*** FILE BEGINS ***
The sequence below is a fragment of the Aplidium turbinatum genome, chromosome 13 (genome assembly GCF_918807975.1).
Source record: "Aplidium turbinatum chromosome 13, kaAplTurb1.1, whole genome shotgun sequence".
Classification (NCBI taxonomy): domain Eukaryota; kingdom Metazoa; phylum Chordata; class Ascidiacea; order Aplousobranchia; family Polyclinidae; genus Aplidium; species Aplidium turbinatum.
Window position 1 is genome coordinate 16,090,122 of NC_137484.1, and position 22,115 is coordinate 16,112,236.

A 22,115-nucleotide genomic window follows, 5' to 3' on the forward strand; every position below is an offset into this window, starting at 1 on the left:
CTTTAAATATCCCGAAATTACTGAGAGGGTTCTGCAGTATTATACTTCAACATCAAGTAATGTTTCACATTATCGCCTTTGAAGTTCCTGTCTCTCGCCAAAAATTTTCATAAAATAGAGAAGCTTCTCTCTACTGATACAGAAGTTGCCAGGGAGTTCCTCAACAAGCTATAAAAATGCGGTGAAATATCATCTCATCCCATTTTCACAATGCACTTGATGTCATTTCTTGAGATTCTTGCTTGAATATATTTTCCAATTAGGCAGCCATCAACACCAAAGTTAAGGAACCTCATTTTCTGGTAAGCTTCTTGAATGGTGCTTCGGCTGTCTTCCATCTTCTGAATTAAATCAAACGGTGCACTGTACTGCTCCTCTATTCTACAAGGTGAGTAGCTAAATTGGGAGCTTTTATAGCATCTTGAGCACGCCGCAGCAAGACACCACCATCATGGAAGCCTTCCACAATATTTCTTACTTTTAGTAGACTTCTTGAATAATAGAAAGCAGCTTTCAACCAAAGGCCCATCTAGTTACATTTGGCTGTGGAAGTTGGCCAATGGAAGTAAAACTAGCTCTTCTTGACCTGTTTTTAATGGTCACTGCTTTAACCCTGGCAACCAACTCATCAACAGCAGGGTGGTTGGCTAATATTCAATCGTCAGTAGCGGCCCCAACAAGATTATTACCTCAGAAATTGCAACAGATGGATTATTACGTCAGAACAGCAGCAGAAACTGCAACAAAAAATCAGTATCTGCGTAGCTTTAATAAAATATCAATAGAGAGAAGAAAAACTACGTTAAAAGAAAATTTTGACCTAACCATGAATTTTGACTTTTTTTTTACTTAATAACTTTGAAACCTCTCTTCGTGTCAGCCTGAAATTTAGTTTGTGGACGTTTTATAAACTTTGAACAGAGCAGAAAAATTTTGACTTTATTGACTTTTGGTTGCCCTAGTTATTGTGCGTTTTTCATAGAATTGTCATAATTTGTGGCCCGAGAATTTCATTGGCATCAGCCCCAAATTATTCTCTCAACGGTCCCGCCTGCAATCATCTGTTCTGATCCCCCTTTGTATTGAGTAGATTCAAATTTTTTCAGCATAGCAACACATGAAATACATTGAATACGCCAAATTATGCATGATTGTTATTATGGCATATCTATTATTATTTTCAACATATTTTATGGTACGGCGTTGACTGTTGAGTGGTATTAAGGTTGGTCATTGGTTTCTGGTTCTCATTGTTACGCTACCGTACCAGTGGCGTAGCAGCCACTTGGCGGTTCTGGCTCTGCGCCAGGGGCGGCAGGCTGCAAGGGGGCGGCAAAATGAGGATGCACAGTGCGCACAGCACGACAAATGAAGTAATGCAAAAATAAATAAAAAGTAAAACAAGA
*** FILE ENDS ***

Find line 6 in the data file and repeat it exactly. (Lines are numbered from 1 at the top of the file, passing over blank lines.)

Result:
CTTTAAATATCCCGAAATTACTGAGAGGGTTCTGCAGTATTATACTTCAACATCAAGTAATGTTTCACATTATCGCCTTTGAAGTTCCTGTCTCTCGCCAAAAATTTTCATAAAATAGAGAAGCTTCTCTCTACTGATACAGAAGTTGCCAGGGAGTTCCTCAACAAGCTATAAAAATGCGGTGAAATATCATCTCATCCCATTTTCACAATGCACTTGATGTCATTTCTTGAGATTCTTGCTTGAATATATTTTCCAATTAGGCAGCCATCAACACCAAAGTTAAGGAACCTCATTTTCTGGTAAGCTTCTTGAATGGTGCTTCGGCTGTCTTCCATCTTCTGAATTAAATCAAACGGTGCACTGTACTGCTCCTCTATTCTACAAGGTGAGTAGCTAAATTGGGAGCTTTTATAGCATCTTGAGCACGCCGCAGCAAGACACCACCATCATGGAAGCCTTCCACAATATTTCTTACTTTTAGTAGACTTCTTGAATAATAGAAAGCAGCTTTCAACCAAAGGCCCATCTAGTTACATTTGGCTGTGGAAGTTGGCCAATGGAAGTAAAACTAGCTCTTCTTGACCTGTTTTTAATGGTCACTGCTTTAACCCTGGCAACCAACTCATCAACAGCAGGGTGGTTGGCTAATATTCAATCGTCAGTAGCGGCCCCAACAAGATTATTACCTCAGAAATTGCAACAGATGGATTATTACGTCAGAACAGCAGCAGAAACTGCAACAAAAAATCAGTATCTGCGTAGCTTTAATAAAATATCAATAGAGAGAAGAAAAACTACGTTAAAAGAAAATTTTGACCTAACCATGAATTTTGACTTTTTTTTTACTTAATAACTTTGAAACCTCTCTTCGTGTCAGCCTGAAATTTAGTTTGTGGACGTTTTATAAACTTTGAACAGAGCAGAAAAATTTTGACTTTATTGACTTTTGGTTGCCCTAGTTATTGTGCGTTTTTCATAGAATTGTCATAATTTGTGGCCCGAGAATTTCATTGGCATCAGCCCCAAATTATTCTCTCAACGGTCCCGCCTGCAATCATCTGTTCTGATCCCCCTTTGTATTGAGTAGATTCAAATTTTTTCAGCATAGCAACACATGAAATACATTGAATACGCCAAATTATGCATGATTGTTATTATGGCATATCTATTATTATTTTCAACATATTTTATGGTACGGCGTTGACTGTTGAGTGGTATTAAGGTTGGTCATTGGTTTCTGGTTCTCATTGTTACGCTACCGTACCAGTGGCGTAGCAGCCACTTGGCGGTTCTGGCTCTGCGCCAGGGGCGGCAGGCTGCAAGGGGGCGGCAAAATGAGGATGCACAGTGCGCACAGCACGACAAATGAAGTAATGCAAAAATAAATAAAAAGTAAAACAAGA